There's plenty to dislike about a recent effort in lazy writing from Kent Sterling at 101 ESPN. It's about Sam Bradford, specifically why he isn't a more popular athlete in the St. Louis market. We'll get to that in a minute. What really stood out, though, is the casual sexism Sterling uses to dismiss female football fans.
I hate to link to the piece, giving the site more page views than it deserves, but you do kind of have to read it to believe it.
Here you go, ladies, the essence of the female football fan distilled into one easily understood paragraph from the program director at 101 ESPN, which has a deal with the Rams to be the team's "flagship station" ...
Women love a narrative. Guys want production and wins, but women are a little tougher. They need the story. Bradford has no story that fans are aware of. Without a narrative, affection can't exist.
Ah ha! Now we understand what makes the female football fan tick.
Honoring the the spirit of Betty Friedan wasn't even the most ridiculous aspect of Sterling's column.
Here's the program director of the city's top rated sports talk radio station bemoaning the lack of narrative surrounding St. Louis' starting quarterback. Think about that for a minute. A major media outlet pointing to the lack of narrative about a first-overall pick in the NFL draft. Even Sterling's 1950s version of the American women would understand the disconnect there.
The whole point of the article was to ask why nobody in St. Louis loves Sam Bradford, so over-simplification was in the cards from the start.
Bradford's a quarterback for a team that, prior to this season, didn't win many games. Regardless of how much responsibility you attribute to the quarterback for that mess, it's not exactly the kind of thing that makes a player a superstar. Take Bradford and replace him with Chris Long or James Laurinaitis ... it's the same thing. The reason Steven Jackson is so well-know is that he's been here since 2004 posting big, obvious numbers for fans and fantasy football players to love in spite of the three crummy regimes he played for prior to this one.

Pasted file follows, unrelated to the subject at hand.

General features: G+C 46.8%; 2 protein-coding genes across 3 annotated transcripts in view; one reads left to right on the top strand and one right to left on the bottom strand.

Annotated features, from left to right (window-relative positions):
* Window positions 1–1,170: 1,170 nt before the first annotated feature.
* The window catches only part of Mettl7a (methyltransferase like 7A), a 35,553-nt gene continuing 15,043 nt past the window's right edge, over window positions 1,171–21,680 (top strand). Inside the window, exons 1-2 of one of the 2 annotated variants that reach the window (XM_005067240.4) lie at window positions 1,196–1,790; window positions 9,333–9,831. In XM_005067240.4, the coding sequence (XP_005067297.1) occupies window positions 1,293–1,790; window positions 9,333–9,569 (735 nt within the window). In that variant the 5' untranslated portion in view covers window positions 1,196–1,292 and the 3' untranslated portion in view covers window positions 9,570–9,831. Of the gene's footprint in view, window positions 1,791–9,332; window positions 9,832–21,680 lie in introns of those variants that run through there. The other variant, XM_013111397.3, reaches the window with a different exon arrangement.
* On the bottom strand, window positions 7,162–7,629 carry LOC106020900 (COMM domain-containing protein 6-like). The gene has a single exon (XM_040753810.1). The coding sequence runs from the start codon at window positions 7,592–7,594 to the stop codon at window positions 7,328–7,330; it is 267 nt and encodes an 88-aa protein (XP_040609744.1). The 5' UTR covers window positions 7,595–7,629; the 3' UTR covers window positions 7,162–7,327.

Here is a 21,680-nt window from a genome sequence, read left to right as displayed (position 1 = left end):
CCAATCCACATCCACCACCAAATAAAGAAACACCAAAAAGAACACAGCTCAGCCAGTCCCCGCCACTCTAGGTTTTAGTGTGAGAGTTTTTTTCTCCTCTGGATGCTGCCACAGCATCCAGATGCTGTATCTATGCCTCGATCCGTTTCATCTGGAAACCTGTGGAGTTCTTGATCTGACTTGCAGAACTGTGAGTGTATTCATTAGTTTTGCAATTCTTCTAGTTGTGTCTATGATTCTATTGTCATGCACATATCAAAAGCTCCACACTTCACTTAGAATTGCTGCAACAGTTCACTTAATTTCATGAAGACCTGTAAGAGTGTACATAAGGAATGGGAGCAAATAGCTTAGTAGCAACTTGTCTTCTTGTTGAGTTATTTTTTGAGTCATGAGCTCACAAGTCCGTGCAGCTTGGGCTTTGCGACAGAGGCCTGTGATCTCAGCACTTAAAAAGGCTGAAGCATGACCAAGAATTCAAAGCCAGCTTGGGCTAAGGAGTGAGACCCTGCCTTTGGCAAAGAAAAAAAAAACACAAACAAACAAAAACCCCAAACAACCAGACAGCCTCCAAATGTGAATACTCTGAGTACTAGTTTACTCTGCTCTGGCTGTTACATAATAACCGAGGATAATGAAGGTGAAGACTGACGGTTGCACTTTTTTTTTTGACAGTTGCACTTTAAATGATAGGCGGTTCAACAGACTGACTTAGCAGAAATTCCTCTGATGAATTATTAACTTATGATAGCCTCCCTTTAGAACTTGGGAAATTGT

101's program director then dares make a point about expectations:
There is no image at all in the minds of St. Louis fans when they hear Bradford's name or watch his trot on to the field. Expectations simply do not exist for Bradford, and without them there is nothing for him to live up (or down) to. There is no trust, and without trust, love cannot exist.
Again, here's the local media pointing out the lack of expectations for a player and a team they cover. A program director for a major sports media outlet complaining about the lack of expectations for a player and his team ... think about that.
Reading the whole mind-numbing thing a second time, I did at least come away feeling a little better about it all. Sure, female football fans take a direct hit from his stereotype, but it's more inclusive than that. He insults the intelligence of all Rams fans.
The Rams are already a better team. More winning seasons are coming. When that happens fans will definitely expect more, more from the team and more from the outlets that cover it.